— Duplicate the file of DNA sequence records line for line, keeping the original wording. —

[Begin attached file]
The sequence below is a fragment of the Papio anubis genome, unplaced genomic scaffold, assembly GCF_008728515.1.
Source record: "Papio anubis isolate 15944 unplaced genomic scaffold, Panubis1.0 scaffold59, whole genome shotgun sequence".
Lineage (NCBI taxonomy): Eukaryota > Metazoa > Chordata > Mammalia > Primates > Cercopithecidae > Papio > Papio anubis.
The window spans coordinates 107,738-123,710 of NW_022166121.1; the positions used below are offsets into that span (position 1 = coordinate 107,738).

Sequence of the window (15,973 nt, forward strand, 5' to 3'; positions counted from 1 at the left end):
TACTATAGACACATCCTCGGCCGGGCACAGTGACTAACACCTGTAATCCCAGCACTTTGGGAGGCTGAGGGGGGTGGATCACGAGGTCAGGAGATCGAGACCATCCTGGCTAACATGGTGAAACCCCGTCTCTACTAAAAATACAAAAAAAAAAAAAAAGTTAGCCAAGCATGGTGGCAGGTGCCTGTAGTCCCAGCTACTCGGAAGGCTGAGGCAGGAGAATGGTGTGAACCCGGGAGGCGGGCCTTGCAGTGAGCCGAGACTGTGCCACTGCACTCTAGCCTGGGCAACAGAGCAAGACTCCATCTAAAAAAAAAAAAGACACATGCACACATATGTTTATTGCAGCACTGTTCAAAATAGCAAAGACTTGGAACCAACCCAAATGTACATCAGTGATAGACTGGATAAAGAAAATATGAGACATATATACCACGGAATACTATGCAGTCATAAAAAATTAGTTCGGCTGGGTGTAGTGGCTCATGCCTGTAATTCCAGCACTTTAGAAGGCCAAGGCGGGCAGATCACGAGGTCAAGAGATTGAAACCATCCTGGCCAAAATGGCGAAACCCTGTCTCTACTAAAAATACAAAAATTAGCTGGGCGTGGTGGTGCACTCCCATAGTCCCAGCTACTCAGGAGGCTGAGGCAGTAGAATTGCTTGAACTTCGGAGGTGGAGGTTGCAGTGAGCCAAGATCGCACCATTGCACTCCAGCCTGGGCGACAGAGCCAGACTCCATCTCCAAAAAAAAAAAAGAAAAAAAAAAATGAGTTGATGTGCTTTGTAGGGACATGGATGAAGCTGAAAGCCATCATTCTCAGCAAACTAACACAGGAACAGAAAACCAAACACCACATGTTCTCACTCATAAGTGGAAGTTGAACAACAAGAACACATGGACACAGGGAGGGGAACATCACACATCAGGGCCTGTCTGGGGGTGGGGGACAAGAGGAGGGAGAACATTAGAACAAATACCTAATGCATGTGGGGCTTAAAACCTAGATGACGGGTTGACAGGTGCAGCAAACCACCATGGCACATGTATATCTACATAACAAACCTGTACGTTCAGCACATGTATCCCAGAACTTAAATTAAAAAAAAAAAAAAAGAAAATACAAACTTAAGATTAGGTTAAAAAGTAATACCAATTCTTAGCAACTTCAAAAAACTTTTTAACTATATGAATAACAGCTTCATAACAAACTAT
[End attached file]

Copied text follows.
The sequence below is a fragment of the Papio anubis genome, unplaced genomic scaffold, assembly GCF_008728515.1.
Source record: "Papio anubis isolate 15944 unplaced genomic scaffold, Panubis1.0 scaffold59, whole genome shotgun sequence".
Lineage (NCBI taxonomy): Eukaryota > Metazoa > Chordata > Mammalia > Primates > Cercopithecidae > Papio > Papio anubis.
The window spans coordinates 107,738-123,710 of NW_022166121.1; the positions used below are offsets into that span (position 1 = coordinate 107,738).

Sequence of the window (15,973 nt, forward strand, 5' to 3'; positions counted from 1 at the left end):
TACTATAGACACATCCTCGGCCGGGCACAGTGACTAACACCTGTAATCCCAGCACTTTGGGAGGCTGAGGGGGGTGGATCACGAGGTCAGGAGATCGAGACCATCCTGGCTAACATGGTGAAACCCCGTCTCTACTAAAAATACAAAAAAAAAAAAAAAGTTAGCCAAGCATGGTGGCAGGTGCCTGTAGTCCCAGCTACTCGGAAGGCTGAGGCAGGAGAATGGTGTGAACCCGGGAGGCGGGCCTTGCAGTGAGCCGAGACTGTGCCACTGCACTCTAGCCTGGGCAACAGAGCAAGACTCCATCTAAAAAAAAAAAAGACACATGCACACATATGTTTATTGCAGCACTGTTCAAAATAGCAAAGACTTGGAACCAACCCAAATGTACATCAGTGATAGACTGGATAAAGAAAATATGAGACATATATACCACGGAATACTATGCAGTCATAAAAAATTAGTTCGGCTGGGTGTAGTGGCTCATGCCTGTAATTCCAGCACTTTAGAAGGCCAAGGCGGGCAGATCACGAGGTCAAGAGATTGAAACCATCCTGGCCAAAATGGCGAAACCCTGTCTCTACTAAAAATACAAAAATTAGCTGGGCGTGGTGGTGCACTCCCATAGTCCCAGCTACTCAGGAGGCTGAGGCAGTAGAATTGCTTGAACTTCGGAGGTGGAGGTTGCAGTGAGCCAAGATCGCACCATTGCACTCCAGCCTGGGCGACAGAGCCAGACTCCATCTCCAAAAAAAAAAAAGAAAAAAAAAAATGAGTTGATGTGCTTTGTAGGGACATGGATGAAGCTGAAAGCCATCATTCTCAGCAAACTAACACAGGAACAGAAAACCAAACACCACATGTTCTCACTCATAAGTGGAAGTTGAACAACAAGAACACATGGACACAGGGAGGGGAACATCACACATCAGGGCCTGTCTGGGGGTGGGGGACAAGAGGAGGGAGAACATTAGAACAAATACCTAATGCATGTGGGGCTTAAAACCTAGATGACGGGTTGACAGGTGCAGCAAACCACCATGGCACATGTATATCTACATAACAAACCTGTACGTTCAGCACATGTATCCCAGAACTTAAATTAAAAAAAAAAAAAAAGAAAATACAAACTTAAGATTAGGTTAAAAAGTAATACCAATTCTTAGCAACTTCAAAAAACTTTTTAACTATATGAATAACAGCTTCATAACAAACTAT